New Testament Interpretation Through Rhetorical Criticism

New Testament Interpretation Through Rhetorical Criticism

GEORGE A. KENNEDY
Copyright Date: 1984
Pages: 184
https://www.jstor.org/stable/10.5149/9781469616254_kennedy
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  • Book Info
    New Testament Interpretation Through Rhetorical Criticism
    Book Description:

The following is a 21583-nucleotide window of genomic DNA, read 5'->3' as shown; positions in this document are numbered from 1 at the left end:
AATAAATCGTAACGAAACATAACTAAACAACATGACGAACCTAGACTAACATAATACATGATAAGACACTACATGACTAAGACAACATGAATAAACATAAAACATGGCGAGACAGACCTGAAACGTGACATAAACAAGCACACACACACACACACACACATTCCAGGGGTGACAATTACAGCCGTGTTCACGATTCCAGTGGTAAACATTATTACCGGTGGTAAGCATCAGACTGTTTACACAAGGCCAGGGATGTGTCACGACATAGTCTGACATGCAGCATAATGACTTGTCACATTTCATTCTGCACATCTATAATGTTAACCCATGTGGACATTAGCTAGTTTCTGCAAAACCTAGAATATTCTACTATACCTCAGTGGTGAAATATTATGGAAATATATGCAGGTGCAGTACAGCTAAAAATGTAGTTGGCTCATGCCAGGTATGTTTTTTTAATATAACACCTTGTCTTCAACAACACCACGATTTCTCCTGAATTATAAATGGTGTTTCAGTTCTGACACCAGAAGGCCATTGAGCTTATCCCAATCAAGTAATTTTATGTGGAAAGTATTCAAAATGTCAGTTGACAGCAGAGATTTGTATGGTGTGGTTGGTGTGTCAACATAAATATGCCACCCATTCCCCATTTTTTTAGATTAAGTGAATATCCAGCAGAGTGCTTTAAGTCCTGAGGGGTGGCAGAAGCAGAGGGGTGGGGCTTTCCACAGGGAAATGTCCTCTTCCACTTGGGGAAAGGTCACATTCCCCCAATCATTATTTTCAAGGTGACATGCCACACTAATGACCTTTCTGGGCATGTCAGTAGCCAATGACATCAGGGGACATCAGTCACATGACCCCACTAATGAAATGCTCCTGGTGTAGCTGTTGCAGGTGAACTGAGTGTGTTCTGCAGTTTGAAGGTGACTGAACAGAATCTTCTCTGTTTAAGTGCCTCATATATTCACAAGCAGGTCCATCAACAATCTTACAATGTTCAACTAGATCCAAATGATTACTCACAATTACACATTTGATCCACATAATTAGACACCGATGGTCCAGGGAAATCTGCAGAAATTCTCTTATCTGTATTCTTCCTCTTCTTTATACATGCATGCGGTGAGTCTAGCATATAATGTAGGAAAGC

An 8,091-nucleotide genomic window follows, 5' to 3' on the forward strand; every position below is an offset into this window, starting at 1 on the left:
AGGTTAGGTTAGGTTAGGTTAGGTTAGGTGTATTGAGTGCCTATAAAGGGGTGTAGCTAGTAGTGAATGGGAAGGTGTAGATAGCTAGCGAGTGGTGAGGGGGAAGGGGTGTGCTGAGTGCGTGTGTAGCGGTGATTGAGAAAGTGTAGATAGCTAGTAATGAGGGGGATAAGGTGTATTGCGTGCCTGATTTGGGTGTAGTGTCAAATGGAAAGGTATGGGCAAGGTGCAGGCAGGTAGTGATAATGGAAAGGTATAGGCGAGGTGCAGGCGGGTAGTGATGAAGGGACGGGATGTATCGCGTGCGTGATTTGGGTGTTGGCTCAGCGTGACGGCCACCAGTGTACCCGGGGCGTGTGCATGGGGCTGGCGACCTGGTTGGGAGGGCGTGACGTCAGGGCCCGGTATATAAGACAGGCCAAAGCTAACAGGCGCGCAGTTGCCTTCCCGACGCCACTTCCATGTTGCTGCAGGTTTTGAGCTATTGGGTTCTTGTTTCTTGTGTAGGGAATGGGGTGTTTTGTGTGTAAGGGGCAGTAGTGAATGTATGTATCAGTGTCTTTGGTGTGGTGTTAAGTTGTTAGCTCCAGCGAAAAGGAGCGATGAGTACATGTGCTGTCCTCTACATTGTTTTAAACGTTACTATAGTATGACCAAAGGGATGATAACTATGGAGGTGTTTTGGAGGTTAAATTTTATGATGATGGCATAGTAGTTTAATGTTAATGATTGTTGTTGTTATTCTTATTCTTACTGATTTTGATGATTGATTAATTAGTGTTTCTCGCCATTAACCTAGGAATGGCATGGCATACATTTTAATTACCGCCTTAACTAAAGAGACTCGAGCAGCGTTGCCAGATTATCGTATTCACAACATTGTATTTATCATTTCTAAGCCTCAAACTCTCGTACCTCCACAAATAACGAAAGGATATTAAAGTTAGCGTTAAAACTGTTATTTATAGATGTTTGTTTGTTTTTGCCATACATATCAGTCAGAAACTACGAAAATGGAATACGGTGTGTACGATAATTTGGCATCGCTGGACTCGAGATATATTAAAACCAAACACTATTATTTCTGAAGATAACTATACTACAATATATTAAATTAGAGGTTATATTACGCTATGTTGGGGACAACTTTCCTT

New Testament Interpretation through Rhetorical Criticismprovides readers of the Bible with an important tool for understanding the Scriptures. Based on the theory and practice of Greek rhetoric in the New Testament, George Kennedy's approach acknowledges that New Testament writers wrote to persuade an audience of the truth of their messages. These writers employed rhetorical conventions that were widely known and imitated in the society of the times. Sometimes confirming but often challenging common interpretations of texts, this is the first systematic study of the rhetorical composition of the New Testament.As a complement to form criticism, historical criticism, and other methods of biblical analysis, rhetorical criticism focuses on the text as we have it and seeks to discover the basis of its powerful appeal and the intent of its authors. Kennedy shows that biblical writers employed both "external" modes of persuasion, such as scriptural authority, the evidence of miracles, and the testimony of witnesses, and "internal" methods, such asethos(authority and character of the speaker),pathos(emotional appeal to the audience), andlogos(deductive and inductive argument in the text).In the opening chapter Kennedy presents a survey of how rhetoric was taught in the New Testament period and outlines a rigorous method of rhetorical criticism that involves a series of steps. He provides in succeeding chapters examples of rhetorical analysis, looking closely at the Sermon on the Mount, the Sermon on the Plain, Jesus' farewell to the disciples in John's Gospel, the distinctive rhetoric of Jesus, the speeches in Acts, and the approach of Saint Paul in Second Corinthians, Thessalonians, Galatians, and Romans.